Lorenzo & his humble friends

The fool doth think he is wise, but the wise man knows himself to be a fool

Tag: tennis

On beauty

I have recently defended beauty in a conversation. The truth is I enjoy spending time with beautiful people and by beautiful I mean aesthetically beautiful. I also tend to trust a person better if he/she is beautiful. Even more, I consider beauty a virtue and I choose my friends accordingly. I know: this is a hugely controversial argument and as I was speaking about it I probably ended up coming across as a narcissist and frivolous person. Which I might very well be; but for other reasons than this. Here I am determined to stand my ground and show you that beauty matters a lot – especially when choosing your friends.

I should add that initially I did not want to write about this topic. But then today I read a New York Times article about Novak Djokovic and tennis which, rather incongruously, brought me to an essay written by Susan Sontag.  And I could not resist summarizing it here. Sontag writes: To be concerned with one’s own beauty is to risk the charge of narcissism and frivolity. Why? Because beauty can illustrate an ideal; a perfection. Or, because of its identication with women (more accurately, with Woman), it can trigger the usual ambivalence that stems from the age-old denigration of the feminine. Much of the discrediting of beauty needs to be understood as a result of the gender inflection. Misogyny, too, might underlie the urge to metaphorize beauty, thereby promot- ing it out of the realm of the ‘merely’ feminine, the unserious, the specious. For if women are worshiped because they are beautiful, they are condescended to for their preoccupation with making or keeping themselves beautiful. Beauty is theatrical, it is for being looked at and admired; and the word is as likely to suggest the beauty industry (beauty magazines, beauty parlors, beauty products)–the theatre of feminine frivolity–as the beauties of art and of nature. How else to explain the association of beauty–i.e., women–with mindlessness? Obviously Sontag is suggesting that beauty is not frivolous at all.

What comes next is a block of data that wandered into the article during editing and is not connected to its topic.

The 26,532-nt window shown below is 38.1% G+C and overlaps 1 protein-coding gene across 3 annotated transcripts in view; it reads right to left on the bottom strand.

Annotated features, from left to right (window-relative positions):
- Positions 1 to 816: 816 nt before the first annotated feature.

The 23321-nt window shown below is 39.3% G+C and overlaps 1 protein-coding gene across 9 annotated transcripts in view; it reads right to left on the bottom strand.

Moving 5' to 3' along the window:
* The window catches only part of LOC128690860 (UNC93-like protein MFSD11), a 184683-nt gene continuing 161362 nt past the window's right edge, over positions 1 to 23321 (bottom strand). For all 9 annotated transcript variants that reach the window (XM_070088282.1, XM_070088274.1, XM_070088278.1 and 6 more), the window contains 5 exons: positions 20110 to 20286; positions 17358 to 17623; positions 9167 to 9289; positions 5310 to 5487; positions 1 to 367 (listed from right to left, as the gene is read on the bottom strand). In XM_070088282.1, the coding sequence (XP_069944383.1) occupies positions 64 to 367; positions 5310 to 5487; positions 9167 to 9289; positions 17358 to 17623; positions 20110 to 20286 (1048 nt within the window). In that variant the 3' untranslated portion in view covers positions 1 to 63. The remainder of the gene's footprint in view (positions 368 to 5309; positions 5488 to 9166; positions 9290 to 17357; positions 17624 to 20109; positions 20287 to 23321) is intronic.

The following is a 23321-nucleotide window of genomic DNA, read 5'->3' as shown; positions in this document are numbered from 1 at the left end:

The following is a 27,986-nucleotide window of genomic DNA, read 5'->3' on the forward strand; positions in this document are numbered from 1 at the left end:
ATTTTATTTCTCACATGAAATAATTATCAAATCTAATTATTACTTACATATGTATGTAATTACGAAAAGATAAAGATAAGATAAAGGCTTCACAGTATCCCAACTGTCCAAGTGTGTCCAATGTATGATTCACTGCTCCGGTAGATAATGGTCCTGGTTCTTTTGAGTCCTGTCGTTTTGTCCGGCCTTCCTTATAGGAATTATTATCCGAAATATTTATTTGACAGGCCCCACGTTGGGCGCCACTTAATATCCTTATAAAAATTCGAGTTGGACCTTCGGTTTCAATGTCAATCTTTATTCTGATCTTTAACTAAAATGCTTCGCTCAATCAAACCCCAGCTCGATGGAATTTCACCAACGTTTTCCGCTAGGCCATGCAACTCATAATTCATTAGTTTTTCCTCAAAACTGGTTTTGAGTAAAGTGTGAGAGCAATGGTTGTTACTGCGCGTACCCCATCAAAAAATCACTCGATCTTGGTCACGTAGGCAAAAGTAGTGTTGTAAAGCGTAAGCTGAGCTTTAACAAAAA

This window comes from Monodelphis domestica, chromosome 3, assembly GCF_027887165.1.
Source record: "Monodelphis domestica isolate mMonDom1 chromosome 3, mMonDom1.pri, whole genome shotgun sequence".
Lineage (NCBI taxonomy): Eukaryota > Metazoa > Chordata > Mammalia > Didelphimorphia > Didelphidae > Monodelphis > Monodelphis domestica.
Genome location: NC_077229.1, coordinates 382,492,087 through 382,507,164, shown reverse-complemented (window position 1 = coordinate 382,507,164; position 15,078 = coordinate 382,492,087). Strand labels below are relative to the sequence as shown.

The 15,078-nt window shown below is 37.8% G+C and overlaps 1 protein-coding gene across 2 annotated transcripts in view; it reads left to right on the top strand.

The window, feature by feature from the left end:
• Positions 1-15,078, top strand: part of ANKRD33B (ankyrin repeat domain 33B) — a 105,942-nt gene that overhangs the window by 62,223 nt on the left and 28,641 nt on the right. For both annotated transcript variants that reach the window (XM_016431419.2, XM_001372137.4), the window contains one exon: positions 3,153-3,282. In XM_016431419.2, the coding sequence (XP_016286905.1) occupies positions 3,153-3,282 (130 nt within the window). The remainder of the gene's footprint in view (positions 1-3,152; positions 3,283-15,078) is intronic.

In fact, beauty demands sophistication, knowledge, discernment, commitment. People can appear beautiful precisely because they reach such a level of sophistication in the way they appear. They must not necessarily be physically attractive, but they might have a distinctive style, or something that is, in fact, aesthetically beautiful. Sure enough, there is something élitist about it. Fine with me, I won’t contest it. But there is more. Assuming beauty as an aesthetic category puts it on a collision course with the ethical. But Sontag also writes that the ascription of beauty is never unmixed with moral values. Far from the aesthetic and the ethical being poles apart, as Kierkegaard and Tolstoy insisted, the aesthetic is it- self a quasi-moral project. Arguments about beauty since Plato are stocked with questions about the proper relation to the beautiful (the irresistibly, enthrallingly beautiful), which is thought to flow from the nature of beauty itself. So the perennial tendency to split beauty up into ‘inner’ and ‘outer,’ ‘higher’ and ‘lower’ is just a way to colonize pure judgments about beauty by moral judgments. Which is to corrupt beauty and to grossly misunderstand its value.

Beauty, as every other virtue, needs to be cultivated. A beautiful body requires commitment; a beautiful grace requires sophistication; a beautiful style requires knowledge; and even beautiful eyes required stories to tell. Not only that. For beauty to arise, a combination of these factors is necessary: a person who has a beautiful body but dresses horribly, without style, is generally regarded as a cafone, or a tamarro. And so on. For all these reason, I very much enjoy spending time with beautiful people and I think this is so because their beauty suggests that there is more about them. I make it a pride to have friends who are, well, pretty beautiful. In more than one way.

Vitas Gerulaitis

Vytautas Kevin Gerulaitis was a Lithuanian American professional tennis player who died in 1994 at the age of 40, because of a malfunction in an improperly installed pool heater that caused his death via carbon monoxide gas. Gerulaitis won the men’s doubles title at Wimbledon in 1975, as well as two Italian Open titles, in 1977 and 1979, and the men’s singles title at one of the two Australian Open tournaments held in 1977.